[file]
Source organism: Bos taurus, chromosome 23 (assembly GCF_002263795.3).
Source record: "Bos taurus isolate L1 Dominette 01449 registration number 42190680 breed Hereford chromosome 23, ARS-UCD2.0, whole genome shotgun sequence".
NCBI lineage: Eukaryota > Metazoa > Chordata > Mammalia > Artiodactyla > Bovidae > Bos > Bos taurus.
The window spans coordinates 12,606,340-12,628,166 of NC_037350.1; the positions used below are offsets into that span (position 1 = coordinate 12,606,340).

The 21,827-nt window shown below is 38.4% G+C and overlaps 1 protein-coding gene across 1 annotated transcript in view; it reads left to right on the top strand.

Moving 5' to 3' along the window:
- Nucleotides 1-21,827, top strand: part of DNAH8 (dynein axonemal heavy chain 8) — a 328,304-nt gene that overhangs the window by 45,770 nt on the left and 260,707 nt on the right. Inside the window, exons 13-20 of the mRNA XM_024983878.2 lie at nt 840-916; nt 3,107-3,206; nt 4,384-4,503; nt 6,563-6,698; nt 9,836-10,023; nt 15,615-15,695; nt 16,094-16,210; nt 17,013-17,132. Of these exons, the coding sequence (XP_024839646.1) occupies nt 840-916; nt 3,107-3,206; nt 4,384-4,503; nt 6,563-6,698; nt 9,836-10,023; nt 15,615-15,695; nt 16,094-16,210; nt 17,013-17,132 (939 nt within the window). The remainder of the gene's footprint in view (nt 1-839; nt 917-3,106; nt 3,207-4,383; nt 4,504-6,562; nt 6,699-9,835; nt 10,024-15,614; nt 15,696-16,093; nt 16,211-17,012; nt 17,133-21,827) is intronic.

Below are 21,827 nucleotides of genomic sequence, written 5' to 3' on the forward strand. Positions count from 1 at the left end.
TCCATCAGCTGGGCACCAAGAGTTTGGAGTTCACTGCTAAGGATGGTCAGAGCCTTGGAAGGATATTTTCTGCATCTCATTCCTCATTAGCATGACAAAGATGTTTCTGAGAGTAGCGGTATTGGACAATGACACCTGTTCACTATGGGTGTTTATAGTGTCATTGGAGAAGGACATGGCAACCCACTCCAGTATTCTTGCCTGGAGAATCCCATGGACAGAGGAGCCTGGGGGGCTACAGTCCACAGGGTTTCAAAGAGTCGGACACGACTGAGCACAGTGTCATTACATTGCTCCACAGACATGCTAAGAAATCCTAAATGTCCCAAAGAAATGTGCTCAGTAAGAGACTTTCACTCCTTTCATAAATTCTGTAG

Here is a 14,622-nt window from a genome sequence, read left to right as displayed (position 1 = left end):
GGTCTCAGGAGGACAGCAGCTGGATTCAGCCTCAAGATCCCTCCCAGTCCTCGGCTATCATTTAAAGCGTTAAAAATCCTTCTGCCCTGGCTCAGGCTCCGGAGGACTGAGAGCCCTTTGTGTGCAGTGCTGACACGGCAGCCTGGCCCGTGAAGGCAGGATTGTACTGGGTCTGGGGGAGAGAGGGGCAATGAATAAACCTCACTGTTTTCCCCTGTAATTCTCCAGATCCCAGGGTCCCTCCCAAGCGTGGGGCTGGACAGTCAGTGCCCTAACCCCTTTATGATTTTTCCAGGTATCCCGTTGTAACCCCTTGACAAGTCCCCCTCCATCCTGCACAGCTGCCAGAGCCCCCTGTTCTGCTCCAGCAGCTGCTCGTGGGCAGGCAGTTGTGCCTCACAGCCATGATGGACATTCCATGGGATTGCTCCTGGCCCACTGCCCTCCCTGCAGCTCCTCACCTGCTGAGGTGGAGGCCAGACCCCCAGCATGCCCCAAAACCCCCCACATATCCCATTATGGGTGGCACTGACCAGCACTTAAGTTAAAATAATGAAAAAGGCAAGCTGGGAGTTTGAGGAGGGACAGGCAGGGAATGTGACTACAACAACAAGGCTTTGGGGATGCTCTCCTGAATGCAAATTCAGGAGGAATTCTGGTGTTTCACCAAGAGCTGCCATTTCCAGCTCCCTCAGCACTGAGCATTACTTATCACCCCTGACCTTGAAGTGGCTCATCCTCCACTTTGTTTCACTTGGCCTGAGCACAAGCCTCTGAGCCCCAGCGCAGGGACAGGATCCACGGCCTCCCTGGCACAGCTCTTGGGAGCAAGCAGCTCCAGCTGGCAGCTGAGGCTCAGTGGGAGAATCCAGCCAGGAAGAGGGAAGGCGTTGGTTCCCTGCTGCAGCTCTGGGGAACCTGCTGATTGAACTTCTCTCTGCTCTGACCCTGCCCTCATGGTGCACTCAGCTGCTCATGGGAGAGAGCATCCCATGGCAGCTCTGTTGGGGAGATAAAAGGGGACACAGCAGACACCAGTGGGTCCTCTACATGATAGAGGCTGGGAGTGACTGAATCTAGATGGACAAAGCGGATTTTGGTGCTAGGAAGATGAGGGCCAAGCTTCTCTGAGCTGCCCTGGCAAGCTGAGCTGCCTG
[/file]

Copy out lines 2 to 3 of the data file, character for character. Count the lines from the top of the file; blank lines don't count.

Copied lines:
Source record: "Bos taurus isolate L1 Dominette 01449 registration number 42190680 breed Hereford chromosome 23, ARS-UCD2.0, whole genome shotgun sequence".
NCBI lineage: Eukaryota > Metazoa > Chordata > Mammalia > Artiodactyla > Bovidae > Bos > Bos taurus.